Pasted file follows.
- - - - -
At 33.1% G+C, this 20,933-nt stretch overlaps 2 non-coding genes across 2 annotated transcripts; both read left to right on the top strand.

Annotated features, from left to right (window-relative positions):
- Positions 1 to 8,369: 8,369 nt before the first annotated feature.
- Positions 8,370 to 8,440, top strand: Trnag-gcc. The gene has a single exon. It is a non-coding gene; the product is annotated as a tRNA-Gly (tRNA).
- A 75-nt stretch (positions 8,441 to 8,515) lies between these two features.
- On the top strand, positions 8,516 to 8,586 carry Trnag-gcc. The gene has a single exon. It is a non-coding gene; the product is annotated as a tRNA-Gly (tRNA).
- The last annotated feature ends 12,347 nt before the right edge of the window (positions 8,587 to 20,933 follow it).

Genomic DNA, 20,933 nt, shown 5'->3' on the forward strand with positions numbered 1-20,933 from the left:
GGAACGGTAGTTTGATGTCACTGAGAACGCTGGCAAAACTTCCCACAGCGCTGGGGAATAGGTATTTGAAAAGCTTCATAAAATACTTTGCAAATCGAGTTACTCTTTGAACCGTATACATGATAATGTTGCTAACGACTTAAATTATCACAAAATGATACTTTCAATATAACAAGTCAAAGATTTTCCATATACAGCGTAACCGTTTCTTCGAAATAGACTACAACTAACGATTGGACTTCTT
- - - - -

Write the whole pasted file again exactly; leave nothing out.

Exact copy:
At 33.1% G+C, this 20,933-nt stretch overlaps 2 non-coding genes across 2 annotated transcripts; both read left to right on the top strand.

Annotated features, from left to right (window-relative positions):
- Positions 1 to 8,369: 8,369 nt before the first annotated feature.
- Positions 8,370 to 8,440, top strand: Trnag-gcc. The gene has a single exon. It is a non-coding gene; the product is annotated as a tRNA-Gly (tRNA).
- A 75-nt stretch (positions 8,441 to 8,515) lies between these two features.
- On the top strand, positions 8,516 to 8,586 carry Trnag-gcc. The gene has a single exon. It is a non-coding gene; the product is annotated as a tRNA-Gly (tRNA).
- The last annotated feature ends 12,347 nt before the right edge of the window (positions 8,587 to 20,933 follow it).

Genomic DNA, 20,933 nt, shown 5'->3' on the forward strand with positions numbered 1-20,933 from the left:
GGAACGGTAGTTTGATGTCACTGAGAACGCTGGCAAAACTTCCCACAGCGCTGGGGAATAGGTATTTGAAAAGCTTCATAAAATACTTTGCAAATCGAGTTACTCTTTGAACCGTATACATGATAATGTTGCTAACGACTTAAATTATCACAAAATGATACTTTCAATATAACAAGTCAAAGATTTTCCATATACAGCGTAACCGTTTCTTCGAAATAGACTACAACTAACGATTGGACTTCTT